Persepolis, aka the City of Persians, is one of the most important archaeological sign of civilization, and it represent the peak of the persian empire of Cyrus, Darius and Xerxes. The location was chosen by Cyrus, but it was Dario that started the construction, while Xerxes completed it. That’s before Alexander the Great burnt the place to the ground.
To visit Persepolis and the surroundings it is going to take from half to a full day, and it is one hour from Shiraz (well connected to the rest of Iran).
In Persepolis, the Last Shah of Persia held the ultra-glamorous celebrations for the 2’500 year of the Persian Empire, inviting dignitaries from all over the world. It has been considered one of the most expensive party every, and it shocked the population of Iran, which often was very poor. This has been on the sparks of the Iranian Revolution against the King of Iran, which called itself also “King of Kings”.
The entrance to Persepolis is through the magnificent Gate of All Nations, also called Gate of Xerxes, where everyone entering Persepolis was passing by. From here, the guests could be received in the King Palace or go in the Army quartier. Didn’t have my drone with me (bringing a flying camera to Iran didn’t seem to me a good idea), but you can get a view from the satellite thanks to Google Earth .
The worst part of this is all the vandalism graffiti left on the wall. If we think that graffiti is a recent phenomenon, well, here you can spot names and dates of tourists (because we can’t call them travellers) during the centuries.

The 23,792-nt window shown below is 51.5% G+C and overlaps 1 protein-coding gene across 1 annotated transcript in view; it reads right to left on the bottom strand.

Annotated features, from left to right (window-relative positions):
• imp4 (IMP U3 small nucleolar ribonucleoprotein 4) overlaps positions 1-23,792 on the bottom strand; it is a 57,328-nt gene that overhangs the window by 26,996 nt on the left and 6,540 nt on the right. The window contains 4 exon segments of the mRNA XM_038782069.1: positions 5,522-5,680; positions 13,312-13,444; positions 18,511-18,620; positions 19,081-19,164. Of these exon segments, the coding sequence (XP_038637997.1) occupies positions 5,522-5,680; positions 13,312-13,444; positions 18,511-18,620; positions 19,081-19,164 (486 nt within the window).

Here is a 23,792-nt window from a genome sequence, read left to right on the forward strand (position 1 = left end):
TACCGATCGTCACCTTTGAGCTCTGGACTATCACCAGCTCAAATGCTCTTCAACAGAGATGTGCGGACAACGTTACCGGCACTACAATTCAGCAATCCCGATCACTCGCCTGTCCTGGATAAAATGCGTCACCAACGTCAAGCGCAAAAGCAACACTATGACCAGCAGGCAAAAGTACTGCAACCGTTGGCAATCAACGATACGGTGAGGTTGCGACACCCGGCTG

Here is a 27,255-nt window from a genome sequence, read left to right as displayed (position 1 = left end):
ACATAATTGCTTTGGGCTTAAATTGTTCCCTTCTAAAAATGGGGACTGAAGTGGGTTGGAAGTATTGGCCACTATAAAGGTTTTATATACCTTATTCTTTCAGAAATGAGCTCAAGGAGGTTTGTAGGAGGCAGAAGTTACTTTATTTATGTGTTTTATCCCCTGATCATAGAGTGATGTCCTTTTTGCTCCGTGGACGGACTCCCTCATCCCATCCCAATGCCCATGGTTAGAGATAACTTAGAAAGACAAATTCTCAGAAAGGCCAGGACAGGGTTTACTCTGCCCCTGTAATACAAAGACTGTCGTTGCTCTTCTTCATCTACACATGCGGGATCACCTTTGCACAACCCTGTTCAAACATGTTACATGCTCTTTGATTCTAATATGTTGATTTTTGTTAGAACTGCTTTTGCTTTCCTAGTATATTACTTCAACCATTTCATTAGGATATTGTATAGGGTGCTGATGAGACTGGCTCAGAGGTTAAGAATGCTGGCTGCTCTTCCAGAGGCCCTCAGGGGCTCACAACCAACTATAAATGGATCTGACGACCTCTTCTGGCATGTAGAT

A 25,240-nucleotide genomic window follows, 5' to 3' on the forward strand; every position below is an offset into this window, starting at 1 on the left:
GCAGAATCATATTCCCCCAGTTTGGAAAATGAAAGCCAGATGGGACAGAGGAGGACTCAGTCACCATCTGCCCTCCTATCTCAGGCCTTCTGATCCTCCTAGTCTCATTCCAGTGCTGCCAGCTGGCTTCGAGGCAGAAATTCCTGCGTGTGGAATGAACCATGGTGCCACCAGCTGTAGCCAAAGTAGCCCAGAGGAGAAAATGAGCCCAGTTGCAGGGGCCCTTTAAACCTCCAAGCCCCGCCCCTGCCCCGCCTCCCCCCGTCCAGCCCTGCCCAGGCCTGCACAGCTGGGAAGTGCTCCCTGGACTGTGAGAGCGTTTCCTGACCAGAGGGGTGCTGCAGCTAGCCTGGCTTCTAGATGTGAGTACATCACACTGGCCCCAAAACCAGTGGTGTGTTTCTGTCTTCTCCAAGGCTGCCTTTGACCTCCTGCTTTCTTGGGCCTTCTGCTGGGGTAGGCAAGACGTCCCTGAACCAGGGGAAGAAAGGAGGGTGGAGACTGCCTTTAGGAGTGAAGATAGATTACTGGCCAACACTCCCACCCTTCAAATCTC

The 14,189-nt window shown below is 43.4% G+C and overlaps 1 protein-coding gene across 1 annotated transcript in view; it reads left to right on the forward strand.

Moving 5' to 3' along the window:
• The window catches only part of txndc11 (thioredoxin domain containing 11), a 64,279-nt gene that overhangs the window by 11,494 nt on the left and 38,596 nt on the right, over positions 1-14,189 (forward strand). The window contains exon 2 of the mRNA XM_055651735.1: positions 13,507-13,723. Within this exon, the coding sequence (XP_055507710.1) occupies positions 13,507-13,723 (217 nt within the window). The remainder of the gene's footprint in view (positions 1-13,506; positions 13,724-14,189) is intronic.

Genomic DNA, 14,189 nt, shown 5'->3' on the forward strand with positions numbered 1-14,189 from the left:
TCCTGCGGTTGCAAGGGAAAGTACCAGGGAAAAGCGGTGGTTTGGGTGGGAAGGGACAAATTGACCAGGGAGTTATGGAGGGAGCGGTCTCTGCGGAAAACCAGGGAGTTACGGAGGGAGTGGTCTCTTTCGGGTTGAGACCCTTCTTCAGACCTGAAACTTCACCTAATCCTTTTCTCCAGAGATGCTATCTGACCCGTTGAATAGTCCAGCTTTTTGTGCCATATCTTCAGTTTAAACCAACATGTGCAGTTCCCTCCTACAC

In the road after the gate, on the right side, you can spot a perfect statue of Gryphon (or Griffon or Griffin), a mythological creature with the head of an eagle and the body of a lion. The origin is ancient, and there are trace of this beast both in ancient greece, india and egypt.
For those who have seen the Hollywood movie “300”, in the film Xerxes was attacking the Spartans with ferocious warriors called Immortals. They actually existed, not as deformed men like pictured in the movie, but as highly-trained soldiers, picked as a children to be the elite guard of the Persian army. They were 10’000 men, and if one died it was immediately replaced, thus the nickname “Immortals”
Another peculiar symbol seen all over Persepolis, and in Iran, is the Lion attacking the Bull. The Lion is a symbol of power and strength, and the symbol of the Persian Empire itself. Another interpretation is that it shows the spring celebration, where the sun (Lion) attacks the Earth (Bull.)
The few surviving statues reveals beautiful details: the ones best preserved are the one found covered by sand, that protected them by vandalism and weather
In the day trip to Persepolis, there are 2 other unmissable sight: the first one is in Pasagardae, and it is the Tomb of Cyrus the Great. The historical importance of this 2’500 years old monument is impressive, and while you are paying visit to the King of Asia and the founder of the Persian Empire, remember that people have been doing the same in the past two thousands years.
The second site is the necropolis of Naqsh-e Rajab, where there are the tombs of Darius the Great and Xerxes. If you have been to the Valley of the Kings in Egypt, you will not a striking resemblance between the two sites.
Just on the left to the necropolis there is the site of Naqsh-e Rajab, which are carvings of the Assanid era.